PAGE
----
Yudof joins panel to develop, oversee national college placement tests

by Sam Kean

University President Mark Yudof’s influence will soon be felt by students across the country.
Yudof was named to the board of trustees at the Education Testing Service, the organization responsible for developing the Scholastic Aptitude Test and Graduate Record Examination.
The New Jersey-based ETS is the world’s largest testing service. In addition to tests such as the SAT and GRE, the service develops Advanced Placement tests. It also researches the effectiveness of its tests by assessing student progress and predicting students’ future academic successes.
As a board member Yudof will help set the strategic direction and monitor the mission for ETS, said Kurt Landgraf, president and CEO of ETS.
“(Yudof’s) knowledge of higher education as a major university president is very important to us, especially his experience and leadership in a research university like the University of Minnesota,” Landgraf said.
He added that Yudof’s long-standing interest in K-12 public education and knowledge of that education system is an important addition to the board.
ETS has traditionally been involved in providing assessments such as the SAT and PSAT to students entering college. The company is expanding into assessing the academic progress of K-12 students.
Another reason ETS selected Yudof, Landgraf said, was his research in legal issues of education and his interest in providing all students equal access to quality education, regardless of their race or socio-economic status.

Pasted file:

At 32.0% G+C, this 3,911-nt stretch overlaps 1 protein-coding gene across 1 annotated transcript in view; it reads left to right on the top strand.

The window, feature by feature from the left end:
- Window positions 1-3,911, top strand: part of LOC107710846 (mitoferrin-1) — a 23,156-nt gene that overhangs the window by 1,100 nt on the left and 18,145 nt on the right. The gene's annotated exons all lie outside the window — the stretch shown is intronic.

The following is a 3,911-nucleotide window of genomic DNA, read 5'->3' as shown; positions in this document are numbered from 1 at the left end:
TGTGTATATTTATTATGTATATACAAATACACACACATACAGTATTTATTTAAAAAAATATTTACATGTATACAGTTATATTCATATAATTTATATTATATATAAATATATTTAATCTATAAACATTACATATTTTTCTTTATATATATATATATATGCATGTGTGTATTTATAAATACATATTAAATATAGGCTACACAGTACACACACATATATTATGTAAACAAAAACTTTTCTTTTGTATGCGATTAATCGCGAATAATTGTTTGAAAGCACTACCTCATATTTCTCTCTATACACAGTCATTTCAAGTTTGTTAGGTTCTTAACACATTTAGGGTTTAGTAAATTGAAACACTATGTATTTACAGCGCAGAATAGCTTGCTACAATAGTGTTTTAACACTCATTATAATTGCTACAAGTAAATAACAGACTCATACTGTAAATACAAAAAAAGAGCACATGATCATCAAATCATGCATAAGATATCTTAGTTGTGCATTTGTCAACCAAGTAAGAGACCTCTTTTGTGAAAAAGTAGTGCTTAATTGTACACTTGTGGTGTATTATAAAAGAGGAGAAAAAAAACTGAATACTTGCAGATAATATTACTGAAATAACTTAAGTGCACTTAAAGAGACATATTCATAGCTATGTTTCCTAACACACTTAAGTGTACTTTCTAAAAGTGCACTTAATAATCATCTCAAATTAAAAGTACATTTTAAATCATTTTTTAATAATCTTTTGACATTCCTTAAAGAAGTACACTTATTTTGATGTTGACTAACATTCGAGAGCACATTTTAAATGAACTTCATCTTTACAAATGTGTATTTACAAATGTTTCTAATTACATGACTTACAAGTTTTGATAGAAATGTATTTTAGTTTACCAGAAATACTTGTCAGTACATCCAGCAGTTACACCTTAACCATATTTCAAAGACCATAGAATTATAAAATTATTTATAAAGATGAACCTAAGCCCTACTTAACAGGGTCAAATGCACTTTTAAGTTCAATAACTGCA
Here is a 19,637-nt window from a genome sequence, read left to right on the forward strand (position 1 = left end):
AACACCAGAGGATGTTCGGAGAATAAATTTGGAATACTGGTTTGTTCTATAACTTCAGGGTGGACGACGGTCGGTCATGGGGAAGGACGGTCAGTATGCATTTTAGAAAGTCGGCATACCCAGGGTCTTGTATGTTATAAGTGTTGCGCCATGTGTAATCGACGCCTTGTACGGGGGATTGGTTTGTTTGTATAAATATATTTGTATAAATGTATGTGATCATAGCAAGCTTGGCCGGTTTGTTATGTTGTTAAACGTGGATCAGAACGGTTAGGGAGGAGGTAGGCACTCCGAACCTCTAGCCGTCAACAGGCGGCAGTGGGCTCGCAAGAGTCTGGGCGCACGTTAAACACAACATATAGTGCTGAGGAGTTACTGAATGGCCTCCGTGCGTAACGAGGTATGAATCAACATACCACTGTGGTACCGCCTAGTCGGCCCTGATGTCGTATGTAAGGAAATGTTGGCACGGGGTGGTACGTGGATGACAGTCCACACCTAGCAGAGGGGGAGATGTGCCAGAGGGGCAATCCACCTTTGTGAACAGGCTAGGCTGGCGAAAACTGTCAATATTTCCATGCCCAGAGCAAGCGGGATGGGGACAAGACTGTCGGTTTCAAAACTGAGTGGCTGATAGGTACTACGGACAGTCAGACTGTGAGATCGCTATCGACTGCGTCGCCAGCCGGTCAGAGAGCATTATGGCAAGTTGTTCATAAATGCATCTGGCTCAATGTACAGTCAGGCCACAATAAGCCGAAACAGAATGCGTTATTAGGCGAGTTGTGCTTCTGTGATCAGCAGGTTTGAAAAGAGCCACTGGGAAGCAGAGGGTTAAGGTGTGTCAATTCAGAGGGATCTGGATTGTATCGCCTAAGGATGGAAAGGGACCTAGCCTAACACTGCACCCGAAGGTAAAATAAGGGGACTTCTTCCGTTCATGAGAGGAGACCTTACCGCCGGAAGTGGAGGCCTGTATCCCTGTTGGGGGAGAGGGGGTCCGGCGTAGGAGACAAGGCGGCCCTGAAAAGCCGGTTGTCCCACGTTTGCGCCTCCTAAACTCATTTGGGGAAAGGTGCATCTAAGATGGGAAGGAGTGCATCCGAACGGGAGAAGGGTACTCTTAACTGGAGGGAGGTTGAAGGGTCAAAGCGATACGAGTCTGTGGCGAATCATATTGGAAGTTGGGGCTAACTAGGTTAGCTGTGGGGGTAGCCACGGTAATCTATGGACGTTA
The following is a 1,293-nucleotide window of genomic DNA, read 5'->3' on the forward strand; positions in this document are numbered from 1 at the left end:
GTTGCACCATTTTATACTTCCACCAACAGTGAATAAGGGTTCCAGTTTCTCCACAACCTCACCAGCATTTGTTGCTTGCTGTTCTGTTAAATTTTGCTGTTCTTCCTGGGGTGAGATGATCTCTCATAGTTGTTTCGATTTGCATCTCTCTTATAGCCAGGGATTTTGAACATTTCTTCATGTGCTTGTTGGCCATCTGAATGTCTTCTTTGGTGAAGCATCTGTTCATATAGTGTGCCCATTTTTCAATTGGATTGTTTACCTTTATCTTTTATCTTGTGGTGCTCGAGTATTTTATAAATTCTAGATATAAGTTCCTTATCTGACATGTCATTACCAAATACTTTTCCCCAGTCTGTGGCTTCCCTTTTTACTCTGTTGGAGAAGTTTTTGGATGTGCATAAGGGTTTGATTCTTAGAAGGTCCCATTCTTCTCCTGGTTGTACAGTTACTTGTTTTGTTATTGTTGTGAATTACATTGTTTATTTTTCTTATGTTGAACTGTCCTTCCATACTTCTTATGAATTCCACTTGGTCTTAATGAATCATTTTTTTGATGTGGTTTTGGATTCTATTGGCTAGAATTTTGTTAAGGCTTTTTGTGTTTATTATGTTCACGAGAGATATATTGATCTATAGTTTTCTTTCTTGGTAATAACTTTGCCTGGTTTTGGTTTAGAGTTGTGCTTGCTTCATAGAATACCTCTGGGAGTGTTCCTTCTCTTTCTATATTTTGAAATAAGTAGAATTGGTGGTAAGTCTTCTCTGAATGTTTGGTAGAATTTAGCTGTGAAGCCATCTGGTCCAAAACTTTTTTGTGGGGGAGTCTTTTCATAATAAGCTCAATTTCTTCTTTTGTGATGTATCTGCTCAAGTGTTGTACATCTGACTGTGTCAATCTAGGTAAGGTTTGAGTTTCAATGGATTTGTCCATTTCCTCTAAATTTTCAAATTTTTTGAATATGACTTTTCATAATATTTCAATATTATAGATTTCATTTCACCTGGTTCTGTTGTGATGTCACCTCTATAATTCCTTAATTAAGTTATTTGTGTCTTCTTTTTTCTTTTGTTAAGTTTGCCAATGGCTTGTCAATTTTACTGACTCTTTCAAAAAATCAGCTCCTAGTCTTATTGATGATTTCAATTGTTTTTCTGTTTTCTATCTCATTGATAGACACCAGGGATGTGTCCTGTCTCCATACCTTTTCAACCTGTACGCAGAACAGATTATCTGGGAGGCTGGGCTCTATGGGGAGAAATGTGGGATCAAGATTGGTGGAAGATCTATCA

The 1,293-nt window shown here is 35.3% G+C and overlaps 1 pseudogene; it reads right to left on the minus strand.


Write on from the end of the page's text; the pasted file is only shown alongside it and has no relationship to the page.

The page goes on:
Yudof said joining ETS was attractive because the organization is “rethinking their mission,” in terms of ensuring tests measure progress of K-12 and college students fairly. Critics have attacked standardized tests, saying the tests have biases.
Yudof has some prior experience with standardized tests, including a textbook he wrote on education policy. The appointment is an extension of his interest.
Another motivation for Yudof to join the testing service was the opportunity to examine University admissions policies — specifically whether the University is over-reliant or under-reliant on student test scores.
Test scores are a “moderately good predictor” of student success, he said, but he stressed leadership and diversity should be taken into account in college admissions as well.
Having Yudof on the board at ETS will benefit both the University and ETS, said Wayne Sigler, director of admissions.
“It’s great to have a person of President Yudof’s stature representing us and being able to represent the interest of higher educational organizations like the University of Minnesota,” Sigler said.
He added that Yudof can offer advice and guidance to ETS from his past experiences as a law school professor and dean.
Yudof will serve for six years on the 17-member board, according to ETS. He replaces Harold Shapiro, president of Princeton University.
“I think it’s a major win-win. ETS wins, and I think Minnesota wins,” Sigler said. “I think they’re lucky to get him.”